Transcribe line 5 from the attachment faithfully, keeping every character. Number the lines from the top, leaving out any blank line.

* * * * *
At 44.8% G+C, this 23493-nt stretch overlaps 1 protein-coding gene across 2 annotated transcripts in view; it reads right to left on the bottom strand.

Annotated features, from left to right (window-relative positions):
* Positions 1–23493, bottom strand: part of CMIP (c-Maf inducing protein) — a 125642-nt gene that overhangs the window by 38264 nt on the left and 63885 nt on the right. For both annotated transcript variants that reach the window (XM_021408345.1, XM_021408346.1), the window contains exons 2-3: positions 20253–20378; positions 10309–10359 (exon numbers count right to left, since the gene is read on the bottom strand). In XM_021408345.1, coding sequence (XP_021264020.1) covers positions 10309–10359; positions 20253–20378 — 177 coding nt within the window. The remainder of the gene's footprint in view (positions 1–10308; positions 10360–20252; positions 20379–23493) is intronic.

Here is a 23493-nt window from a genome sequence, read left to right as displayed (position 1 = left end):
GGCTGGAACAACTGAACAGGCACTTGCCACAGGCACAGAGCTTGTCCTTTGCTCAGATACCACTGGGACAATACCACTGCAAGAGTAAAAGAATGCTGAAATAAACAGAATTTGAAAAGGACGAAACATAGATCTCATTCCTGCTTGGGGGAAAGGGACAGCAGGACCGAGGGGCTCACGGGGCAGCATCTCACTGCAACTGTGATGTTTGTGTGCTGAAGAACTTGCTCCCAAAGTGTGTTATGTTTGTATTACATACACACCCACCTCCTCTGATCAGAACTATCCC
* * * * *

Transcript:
GGCTGGAACAACTGAACAGGCACTTGCCACAGGCACAGAGCTTGTCCTTTGCTCAGATACCACTGGGACAATACCACTGCAAGAGTAAAAGAATGCTGAAATAAACAGAATTTGAAAAGGACGAAACATAGATCTCATTCCTGCTTGGGGGAAAGGGACAGCAGGACCGAGGGGCTCACGGGGCAGCATCTCACTGCAACTGTGATGTTTGTGTGCTGAAGAACTTGCTCCCAAAGTGTGTTATGTTTGTATTACATACACACCCACCTCCTCTGATCAGAACTATCCC